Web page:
If you would like to receive a copy of the FTC’s 9 page Compliance Guide, contact Brian Smith by email at bsmith@werbsullivan or by phone at (302) 472-6908
This alert is for general information purposes only. It does not constitute legal or tax advice, and may not be used and relied upon as a substitute for legal or tax adviceregarding a specific problem. Advice should be obtained from a qualified attorney or tax practitioner in the jurisdiction where the advice is sought.
Werb & Sullivan Brian A. Sullivan firstname.lastname@example.org
300 Delaware Avenue, Suite 1300 Duane D. Werb email@example.com
Wilmington, DE 19801 Jack J. Shrum firstname.lastname@example.org
Mathew P. Austria email@example.com
William M. Aukamp firstname.lastname@example.org
On September 4, 2014, the Federal Reserve issued a Press Release announcing that beginning in October, Term Deposit Facilities (TDFs) will incorporate an early withdrawal feature.
What is a TDF? In an overview of TDFs published by the Fed, it stated: “The term Deposit Facility is a program through which the Federal Reserve Banks offer interest-bearing term deposits to eligible institutions. The Term Deposit Facility was established to facilitate the conduct of monetary policy by providing a tool that may be used to manage the aggregate quantity of reserve balances held by depository institutions. An increase in term deposits outstanding drains reserve balances because funds used to pay for them are removed from the accounts of participating institutions for the life of the term deposit. Term deposits cannot be used to satisfy reserve requirements or clear payments. Term deposits can be used as collateral for discount window advances or for payment system risk purposes.”
TDFs will operate under both fixed rate and floating rate formats. “The Federal Reserve will announce offerings of term deposits in advance of the operation date. The announcement will specify the details of the operation and will be available on the Board of Governors’ web site. The terms will be awarded through different formats, including a competitive single-price auction format with a non-competitive bidding option, a fixed rate format at the interest rate specified in advance, or a floating rate format. The interest rate paid on term deposits awarded through a floating-rate format will be the operation effective interest rate, which is determined by the average daily effective rates over the term of the instrument. The daily effective rate is the sum of the value of the reference rate for that day and the spread rate for the operation.”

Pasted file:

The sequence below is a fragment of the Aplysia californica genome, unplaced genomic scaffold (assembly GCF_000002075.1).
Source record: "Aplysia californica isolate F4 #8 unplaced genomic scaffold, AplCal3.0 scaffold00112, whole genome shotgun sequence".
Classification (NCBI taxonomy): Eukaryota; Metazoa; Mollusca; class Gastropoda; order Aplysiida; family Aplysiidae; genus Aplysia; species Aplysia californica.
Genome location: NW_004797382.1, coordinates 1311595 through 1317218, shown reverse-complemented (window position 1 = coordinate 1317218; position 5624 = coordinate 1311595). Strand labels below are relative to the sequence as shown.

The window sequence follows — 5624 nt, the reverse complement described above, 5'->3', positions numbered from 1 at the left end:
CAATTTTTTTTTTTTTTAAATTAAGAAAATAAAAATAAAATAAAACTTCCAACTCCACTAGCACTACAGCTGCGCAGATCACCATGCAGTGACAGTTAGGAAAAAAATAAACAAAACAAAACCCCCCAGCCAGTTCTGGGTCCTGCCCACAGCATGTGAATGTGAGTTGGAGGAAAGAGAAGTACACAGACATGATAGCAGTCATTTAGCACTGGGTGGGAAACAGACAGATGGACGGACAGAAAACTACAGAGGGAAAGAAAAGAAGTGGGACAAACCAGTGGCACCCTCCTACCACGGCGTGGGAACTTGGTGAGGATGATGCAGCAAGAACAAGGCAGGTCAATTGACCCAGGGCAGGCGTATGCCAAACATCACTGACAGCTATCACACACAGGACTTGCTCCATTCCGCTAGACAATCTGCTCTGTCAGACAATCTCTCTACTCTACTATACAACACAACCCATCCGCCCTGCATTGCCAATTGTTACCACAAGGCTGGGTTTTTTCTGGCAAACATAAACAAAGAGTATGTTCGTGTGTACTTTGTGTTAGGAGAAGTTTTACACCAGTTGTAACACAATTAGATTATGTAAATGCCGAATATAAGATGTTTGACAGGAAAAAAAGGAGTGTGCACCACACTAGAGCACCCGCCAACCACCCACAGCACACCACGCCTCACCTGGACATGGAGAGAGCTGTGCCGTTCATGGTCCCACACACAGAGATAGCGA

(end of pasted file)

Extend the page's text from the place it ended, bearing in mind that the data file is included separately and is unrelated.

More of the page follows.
The Federal Reserve will announce offerings of term deposits in advance of the operation date. A TDF participant can submit a tender for term deposits directly, using the TDF application, or through an agent, such as a correspondent bank. The announcements are made on the Fed’s web site. Auction operations can involve either competitive or non competitive tenders. TDF participants can submit one or the other, but not both. The announcements include information about the total offering amount, term, maximum and minimum bid amounts per institution, and maximum bid rate. For example, an announcement made on January 9, 2013 specified a total offering amount of $3,000,000,000, a maximum bid per institution of $1,250,000,000, a minimum amount of $10,000, and a maximum bid rate of 0.75000%. While the minimum bid can vary from auction to auction, a review of several auction announcements revealed that $10,000 was the specified minimum in each case.
For more information about TDFs, visit the Fed’s web site at www.federalreserve.gov. Banks located in the Federal Reserve Bank of Philadelphia’s district can call Donna Wilson, at (215) 574-6595 for guidance on how to get started as a TDF participant.
This Alert is for general information purposes only. It does not constitute legal or tax advice, and may not be used and relied upon as a substitute for legal or tax advice regarding a specific problem. Advice should be obtained from a qualified attorney or tax practitioner in the jurisdiction where the advice is sought.
Werb & Sullivan Duane D. Werb
300 Delaware Avenue, Suite 1300 Brian A. Sullivan
Wilmington, DE 19801 Jack J. Shrum
(302) 652-1100 Mathew P. Austria
William M. Aukamp
Bill Aukamp has authored a handbook for bank directors titled “Banking Law for Directors and More.” It provides a brief history of our banking system, the respective roles of today’s banking agencies, and how they interact. It also discusses the processes employed by the Federal Reserve in its efforts to influence interest rates. A typical bank’s financial statements are used as a window into key legal and regulatory requirements applicable to the various components. Requirements that do not specifically relate to financial statement items are also discussed, along with a description of alternative forms of organization, the Bank Merger and Change in Control Acts, and much more. Matters requiring specific board review and/or approval are highlighted. The handbook should also be of interest to a bank’s senior management team. To request a complimentary copy, call Bill at (302) 472-6902, or send him an email at email@example.com.